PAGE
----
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It's a power struggle that's as old as Amateur Radio's association through SKYWARN with NWS offices. They are placing a normal (not always) person in a position of power and we all know power can sometimes translate to problems. Regardless, this power entails arranging spotters in locations and telling them when to be there and when to move. Their sole purpose is to know where their volunteer spotters are and gain reports from them as needed or offered. They are good at what they do (in most cases) but can sometimes keep to a very narrow personal perception of protocol.

So, you come in and are likely considered a disruption because you are moving from point to point within the CWA. Perhaps the net controller considers you rogue or maybe he/she had a bad experience with a chaser in the past. After many, many hours of spotter training the net control likely endured over the years, he/she might consider chasing an unsafe practice because of the various extreme weather shows on TV that feature "chasers". You never know. What I CAN tell you is the NCO is responsible for ensuring spotters with nothing in their car but a radio and two eyes, are safe. He/she does not want to keep up with you.

I ran net control and the OKARK SKYWARN group for the NWS in Tulsa for a few of my early weather weenie years. We never had a problem with chasers popping into the net. Rarely did they follow protocol because they did not attend local meetings. Regardless, they get the report through and it is always important and appreciated; never discounted. That said, we had a few NCO's who would get behind the mic and try to take way too much control; even applying a certain tone to those outside of the "group". I have talked with several SKYWARN and emergency operations groups then and since, that have similar issues. Whether this is your issue or not is beside the point. You simply need to get involved at the spotter level.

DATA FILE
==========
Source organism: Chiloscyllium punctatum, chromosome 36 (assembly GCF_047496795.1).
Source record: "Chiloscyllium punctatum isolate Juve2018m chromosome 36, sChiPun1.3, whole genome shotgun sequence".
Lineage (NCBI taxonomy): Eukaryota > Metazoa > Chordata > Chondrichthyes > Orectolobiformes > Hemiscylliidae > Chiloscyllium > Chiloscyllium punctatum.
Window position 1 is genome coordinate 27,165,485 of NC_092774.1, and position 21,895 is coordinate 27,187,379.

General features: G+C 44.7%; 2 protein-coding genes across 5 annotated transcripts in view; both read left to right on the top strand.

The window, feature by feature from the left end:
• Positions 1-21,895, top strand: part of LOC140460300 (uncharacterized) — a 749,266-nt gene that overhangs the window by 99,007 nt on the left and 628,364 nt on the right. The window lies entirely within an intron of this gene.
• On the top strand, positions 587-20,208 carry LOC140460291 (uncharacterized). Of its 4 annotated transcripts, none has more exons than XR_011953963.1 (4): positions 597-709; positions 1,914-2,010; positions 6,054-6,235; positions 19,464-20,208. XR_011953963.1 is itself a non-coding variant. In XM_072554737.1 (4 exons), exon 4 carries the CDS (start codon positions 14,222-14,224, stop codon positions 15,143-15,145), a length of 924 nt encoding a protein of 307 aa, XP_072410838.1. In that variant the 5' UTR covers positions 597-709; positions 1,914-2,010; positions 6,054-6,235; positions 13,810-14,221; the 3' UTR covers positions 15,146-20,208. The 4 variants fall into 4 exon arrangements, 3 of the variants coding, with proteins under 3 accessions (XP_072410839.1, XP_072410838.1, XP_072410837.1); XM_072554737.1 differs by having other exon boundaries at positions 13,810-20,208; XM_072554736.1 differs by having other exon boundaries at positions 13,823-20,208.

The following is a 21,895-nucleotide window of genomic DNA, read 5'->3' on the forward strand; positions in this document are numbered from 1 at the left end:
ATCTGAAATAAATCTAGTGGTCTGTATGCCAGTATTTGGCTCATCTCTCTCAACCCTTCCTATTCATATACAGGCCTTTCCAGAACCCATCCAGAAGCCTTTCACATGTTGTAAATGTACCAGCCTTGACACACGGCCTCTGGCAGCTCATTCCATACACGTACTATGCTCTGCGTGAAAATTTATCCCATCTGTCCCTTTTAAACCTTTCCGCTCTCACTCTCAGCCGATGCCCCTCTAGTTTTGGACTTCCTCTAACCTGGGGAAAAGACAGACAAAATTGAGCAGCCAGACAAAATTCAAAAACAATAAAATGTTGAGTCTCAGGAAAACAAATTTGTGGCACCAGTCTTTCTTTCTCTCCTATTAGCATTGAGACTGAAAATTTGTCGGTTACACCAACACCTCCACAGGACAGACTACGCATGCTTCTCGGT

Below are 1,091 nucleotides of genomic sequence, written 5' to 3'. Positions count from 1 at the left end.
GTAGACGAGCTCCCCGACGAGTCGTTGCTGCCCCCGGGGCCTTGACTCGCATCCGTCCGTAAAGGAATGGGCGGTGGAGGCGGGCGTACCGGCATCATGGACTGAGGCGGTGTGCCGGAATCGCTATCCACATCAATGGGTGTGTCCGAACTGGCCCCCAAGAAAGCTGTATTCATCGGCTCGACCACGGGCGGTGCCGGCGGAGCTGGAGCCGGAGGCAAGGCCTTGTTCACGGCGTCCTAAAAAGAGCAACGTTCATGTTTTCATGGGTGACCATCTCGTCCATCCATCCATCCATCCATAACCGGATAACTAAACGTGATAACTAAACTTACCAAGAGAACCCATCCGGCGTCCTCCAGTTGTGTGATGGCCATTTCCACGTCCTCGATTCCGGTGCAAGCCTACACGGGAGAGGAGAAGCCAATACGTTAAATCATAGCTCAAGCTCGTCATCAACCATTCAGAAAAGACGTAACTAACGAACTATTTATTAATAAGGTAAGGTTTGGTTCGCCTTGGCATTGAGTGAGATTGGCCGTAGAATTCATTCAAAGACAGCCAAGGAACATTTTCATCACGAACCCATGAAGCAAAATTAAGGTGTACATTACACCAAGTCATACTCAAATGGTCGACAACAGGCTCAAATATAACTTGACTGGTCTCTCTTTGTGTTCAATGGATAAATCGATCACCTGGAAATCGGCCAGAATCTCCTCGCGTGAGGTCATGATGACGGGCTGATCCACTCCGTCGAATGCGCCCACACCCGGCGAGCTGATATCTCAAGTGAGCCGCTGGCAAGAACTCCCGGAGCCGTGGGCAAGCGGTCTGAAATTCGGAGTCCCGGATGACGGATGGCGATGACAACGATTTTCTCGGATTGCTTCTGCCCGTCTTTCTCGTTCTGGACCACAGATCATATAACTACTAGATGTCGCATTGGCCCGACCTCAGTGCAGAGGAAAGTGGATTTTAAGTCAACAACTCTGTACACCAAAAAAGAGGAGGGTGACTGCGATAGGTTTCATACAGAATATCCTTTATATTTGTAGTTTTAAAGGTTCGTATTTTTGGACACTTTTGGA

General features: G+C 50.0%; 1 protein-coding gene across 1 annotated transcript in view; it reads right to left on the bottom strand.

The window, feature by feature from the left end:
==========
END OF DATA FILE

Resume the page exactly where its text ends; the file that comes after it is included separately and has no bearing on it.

My recommendation is if you are in the immediate area and wish to be included, go to the local club/SKYWARN meeting and get to know the NCO(s) and other spotters. Attend the local spotter training every year regardless of your weather education level. You need to have your name out there as Amateur Radio can be a good ol' boys club in some instances. Shoot an email to the NCO and let him/her know who you are, what you do, when you're available, and your contact info.

# # #
I wonder how much longer a physical net control operator will really be needed on site at a weather office? In the early 90's when I was involved, technology as we know it was beginning to take over. Now we have SN, NWSChat, live streaming, social media, etc. It could never replace amateur radio for true emergency communications but Net Controller positions have surly become more of a supplementary role. My Amateur Radio peers will likely not be thrilled with my questioning the NCO role. My technologically inclined peers will probably agree there are many ways NWS can acquire information without a warm body and radio equipment in their office.

I'd be interested in the thoughts on this (perhaps a different thread).
 
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rdale

EF5
Mar 1, 2004
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With the increasing role of communications systems (800MHz statewide radios, social network, etc.) a dedicated "ham-only NCS" could be replaced by a "communications officer" taking on more roles. But I can't imagine a day without a warm body doing comm stuff only.
 
Apr 1, 2010
157
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Kansas City Area